Moshe Dayan and Benjamin Netanyahu — Arrogant and Memorable

By Aaron Baron

Benjamin Netanyahu and Moshe Dayan. Photos: Marco Grob/Time, IDF

Defense Minister Moshe Dayan and Prime Minister Benjamin Netanyahu have undoubtedly been two of Israel’s most influential figures since the nation’s birth in 1948. Despite serving Israel during different eras, Netanyahu and Dayan share many similarities in their rises and falls from grace, leadership styles, and arrogance.

Rise in Popularity

Both Netanyahu and Dayan first came into the public’s eye after significant victories for the Israeli Defense Forces (IDF). Dayan became highly respected after he served as a commander in Israel’s War of Independence in 1948. His popularity soared even further after leading the IDF to stunning military victories during the Sinai Campaign (1956) and the Six-Day War (1967) as Minister of Defense. Like Dayan, Netanyahu served for years in an elite army unit, but he was first catapulted into the public sphere after making speeches regarding his brother, Yonatan Netanyahu, who was killed during Operation Entebbe, a mission to free Israeli and Jewish hostages from an airport in Uganda. Following his brother’s death, Netanyahu appeared on local Boston television stations to discuss Israel. By the time he was 35, Netanyahu was appointed as Israel’s Ambassador to the United Nations, thus beginning a lengthy political career that would see him eventually emerge as Israel’s longest-serving prime minister and one of the nation’s most controversial leaders to date.

Leadership Styles

Both leaders took a very straightforward approach to dealing with the problems that Israel faced during their respective careers. Throughout his military campaign, Dayan was fearless and relentless in his approach. Even during Israel’s bloodiest battles, Dayan told his military to never retreat without accomplishing a mission unless the causality rate exceeds 50%. In the battle against international terrorism, Netanyahu took a similar approach to Dayan’s military tactics. Netanyahu is a firm believer that handling global threats cannot be a one-nation job and that it must be tackled directly: “The only way to deal with terrorism is to turn around, squarely face it, confront it, and defeat it.”

Netanyahu consistently draws enthusiastic support from hundreds of thousands of voters. Photo: Jack Guez/AFP

Icons of Arrogance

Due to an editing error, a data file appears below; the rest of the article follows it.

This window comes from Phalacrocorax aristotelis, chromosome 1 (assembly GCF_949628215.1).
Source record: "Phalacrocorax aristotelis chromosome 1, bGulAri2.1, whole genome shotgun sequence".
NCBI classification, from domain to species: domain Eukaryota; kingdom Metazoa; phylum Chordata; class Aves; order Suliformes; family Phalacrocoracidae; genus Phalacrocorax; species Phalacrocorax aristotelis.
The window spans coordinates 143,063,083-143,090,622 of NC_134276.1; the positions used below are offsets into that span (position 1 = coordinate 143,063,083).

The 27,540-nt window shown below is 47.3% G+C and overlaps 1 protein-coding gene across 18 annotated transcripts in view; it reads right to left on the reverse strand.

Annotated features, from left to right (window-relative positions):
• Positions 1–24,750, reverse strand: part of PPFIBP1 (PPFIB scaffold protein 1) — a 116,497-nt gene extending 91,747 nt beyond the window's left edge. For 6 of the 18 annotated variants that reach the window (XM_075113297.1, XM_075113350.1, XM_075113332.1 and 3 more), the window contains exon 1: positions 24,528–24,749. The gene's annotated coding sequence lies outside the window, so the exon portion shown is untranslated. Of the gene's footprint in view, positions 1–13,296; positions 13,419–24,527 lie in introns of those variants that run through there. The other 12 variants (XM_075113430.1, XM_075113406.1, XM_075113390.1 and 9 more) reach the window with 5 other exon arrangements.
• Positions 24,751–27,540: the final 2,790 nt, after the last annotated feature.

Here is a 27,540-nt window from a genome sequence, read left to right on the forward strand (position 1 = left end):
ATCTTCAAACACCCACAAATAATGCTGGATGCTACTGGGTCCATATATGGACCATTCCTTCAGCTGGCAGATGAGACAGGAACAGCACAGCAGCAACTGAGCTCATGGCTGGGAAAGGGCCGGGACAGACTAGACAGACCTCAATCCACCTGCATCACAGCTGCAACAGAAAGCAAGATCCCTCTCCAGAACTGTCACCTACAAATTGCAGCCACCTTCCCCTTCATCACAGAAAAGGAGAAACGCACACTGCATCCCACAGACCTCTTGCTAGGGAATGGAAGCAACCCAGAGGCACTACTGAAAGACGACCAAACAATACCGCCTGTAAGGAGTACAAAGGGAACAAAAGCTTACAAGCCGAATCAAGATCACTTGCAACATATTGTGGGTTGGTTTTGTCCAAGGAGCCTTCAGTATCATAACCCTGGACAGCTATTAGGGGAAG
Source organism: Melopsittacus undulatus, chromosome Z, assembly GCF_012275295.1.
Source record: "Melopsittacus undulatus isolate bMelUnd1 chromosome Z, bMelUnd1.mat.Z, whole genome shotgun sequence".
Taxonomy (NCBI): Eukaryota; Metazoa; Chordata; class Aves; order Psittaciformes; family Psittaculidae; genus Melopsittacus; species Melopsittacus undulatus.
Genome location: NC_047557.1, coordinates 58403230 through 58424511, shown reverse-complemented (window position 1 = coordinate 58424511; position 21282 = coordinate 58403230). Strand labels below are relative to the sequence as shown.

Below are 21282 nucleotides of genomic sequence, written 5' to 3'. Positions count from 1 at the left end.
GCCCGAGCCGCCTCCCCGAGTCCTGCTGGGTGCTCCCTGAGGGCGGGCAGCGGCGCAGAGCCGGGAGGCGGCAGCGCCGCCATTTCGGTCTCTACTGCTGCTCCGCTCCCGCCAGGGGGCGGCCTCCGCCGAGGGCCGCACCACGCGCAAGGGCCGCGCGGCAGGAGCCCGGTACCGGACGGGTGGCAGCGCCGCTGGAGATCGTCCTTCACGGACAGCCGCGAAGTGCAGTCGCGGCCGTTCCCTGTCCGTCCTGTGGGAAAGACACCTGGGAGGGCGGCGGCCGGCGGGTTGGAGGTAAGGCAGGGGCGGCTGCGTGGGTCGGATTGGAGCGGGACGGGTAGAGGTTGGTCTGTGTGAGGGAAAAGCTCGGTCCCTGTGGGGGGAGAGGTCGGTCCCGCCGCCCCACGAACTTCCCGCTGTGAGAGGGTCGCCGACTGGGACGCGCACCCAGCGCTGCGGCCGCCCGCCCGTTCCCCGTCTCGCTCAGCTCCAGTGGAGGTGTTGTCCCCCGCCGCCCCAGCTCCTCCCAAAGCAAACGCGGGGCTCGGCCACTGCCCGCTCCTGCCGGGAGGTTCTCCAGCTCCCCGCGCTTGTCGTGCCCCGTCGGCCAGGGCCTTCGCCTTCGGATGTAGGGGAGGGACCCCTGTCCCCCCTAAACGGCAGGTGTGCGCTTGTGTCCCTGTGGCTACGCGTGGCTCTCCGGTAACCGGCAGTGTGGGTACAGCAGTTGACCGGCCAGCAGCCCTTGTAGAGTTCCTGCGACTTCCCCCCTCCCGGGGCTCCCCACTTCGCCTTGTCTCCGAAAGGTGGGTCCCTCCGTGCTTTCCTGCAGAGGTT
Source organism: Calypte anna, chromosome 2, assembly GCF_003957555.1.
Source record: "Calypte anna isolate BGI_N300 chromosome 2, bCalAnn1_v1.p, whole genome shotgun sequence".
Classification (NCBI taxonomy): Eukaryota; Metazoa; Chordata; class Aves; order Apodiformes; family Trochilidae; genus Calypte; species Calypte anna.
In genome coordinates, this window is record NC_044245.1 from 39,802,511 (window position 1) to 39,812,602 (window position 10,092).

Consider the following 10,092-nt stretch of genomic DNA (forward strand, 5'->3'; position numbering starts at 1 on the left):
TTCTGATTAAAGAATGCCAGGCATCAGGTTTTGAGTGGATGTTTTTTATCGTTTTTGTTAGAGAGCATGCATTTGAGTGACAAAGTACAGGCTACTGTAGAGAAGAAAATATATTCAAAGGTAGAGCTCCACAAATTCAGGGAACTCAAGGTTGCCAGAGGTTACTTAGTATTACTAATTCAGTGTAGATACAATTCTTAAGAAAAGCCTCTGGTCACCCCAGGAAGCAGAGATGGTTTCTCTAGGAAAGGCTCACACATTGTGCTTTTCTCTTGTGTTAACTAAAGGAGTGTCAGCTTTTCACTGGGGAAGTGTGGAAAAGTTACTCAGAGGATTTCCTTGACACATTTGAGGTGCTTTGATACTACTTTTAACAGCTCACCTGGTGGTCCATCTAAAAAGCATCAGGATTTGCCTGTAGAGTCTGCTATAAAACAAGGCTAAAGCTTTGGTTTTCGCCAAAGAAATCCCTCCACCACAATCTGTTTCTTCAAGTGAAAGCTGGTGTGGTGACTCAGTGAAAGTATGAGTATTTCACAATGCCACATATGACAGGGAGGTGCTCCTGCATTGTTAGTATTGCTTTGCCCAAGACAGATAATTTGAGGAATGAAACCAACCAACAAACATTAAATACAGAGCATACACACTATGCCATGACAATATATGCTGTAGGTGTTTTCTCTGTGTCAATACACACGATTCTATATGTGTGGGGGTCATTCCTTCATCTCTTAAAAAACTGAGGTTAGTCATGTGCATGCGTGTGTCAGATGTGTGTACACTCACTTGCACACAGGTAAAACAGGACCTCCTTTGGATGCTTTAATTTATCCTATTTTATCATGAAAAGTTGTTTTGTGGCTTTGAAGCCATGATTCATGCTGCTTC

At their peaks, both Netanyahu and Dayan were icons among their supporters. Before Dayan’s downfall, he held a “King David-like” position in society. He was forgiven for his numerous problematic actions — most notably cheating on his wife and mistress. Netanyahu is similarly referred to as “King Bibi,” and is still adored by millions of Israelis even after numerous corruption scandals and infidelity. Netanyahu gained popularity in unchartered territories for Israeli politicians. Despite being a secular Jew, Netanyahu formed a strong alliance with Israel’s ultra-orthodox parties who threw their unequivocal support behind him. In fact, a popular slogan amongst Haredi voters was that “Bibi is good for the Jews.”

Netanyahu and Dayan’s greatest flaws lie in their unparalleled arrogance. For the majority of Dayan’s career, he was beloved by Israeli journalists. Israel’s Sabra generation sang Dayan’s praises in the media for his impressive military feats. With these victories, Dayan made Israelis feel indestructible and confident in their abilities to dominate neighboring states. Dayan, however, failed to recognize the seriousness of the military threat Syria and Egypt posed when they demanded their land back in the Suez Canal and the Golan Heights. Dayan’s cockiness cost thousands of lives in the Yom Kippur War (1973), and his image in the media and public was irreversibly damaged.

In 1996, Netanyahu achieved one of his greatest triumphs to date when he was first elected as Israel’s prime minister. For years, Netanyahu had clashed with the Israeli media during his attempt to build up his image. He first emerged as a villain in Israeli media after Prime Minister Rabin was assassinated by a right-wing Jewish law student — Netanyahu’s rhetoric against Rabin’s Oslo Accords was perceived as a motivating factor of the assassination. Despite the strength of Israel’s left wing, its media, and U.S. President Bill Clinton’s campaign against him in the 1996 Israeli general election, Netanyahu was victorious and on top of the world.

Fall from Grace

Polarizing leaders never remain in power forever. After the Yom Kippur War, Israeli society saw Dayan in a far less heroic light, criticizing the “myth of the Sabra” that saw Israel as a fearless and an indestructible entity. Earlier this year, Netanyahu was dethroned as prime minister after losing the 2021 Israeli general election to current Prime Minister Naftali Bennett. During Israel’s four elections over the past two years, politics have squarely been divided into “pro- and anti-Bibi camps.” This time around, Netanyahu failed to form a stable government, as several right-wing parties refused to form a coalition government with Likud because of Netanyahu’s corruption charges and problematic policies. Despite both their downfalls, Dayan and Netanyahu are still beloved by their supporters who have remained loyal to their leaders.



The Israel Journal at NYU is an explanatory journal dedicated to clearing up the conversation around Israel.

Get the Medium app

A button that says 'Download on the App Store', and if clicked it will lead you to the iOS App store
A button that says 'Get it on, Google Play', and if clicked it will lead you to the Google Play store
The Israel Journal at NYU

The Israel Journal at NYU is an explanatory journal dedicated to clearing up the conversation around Israel.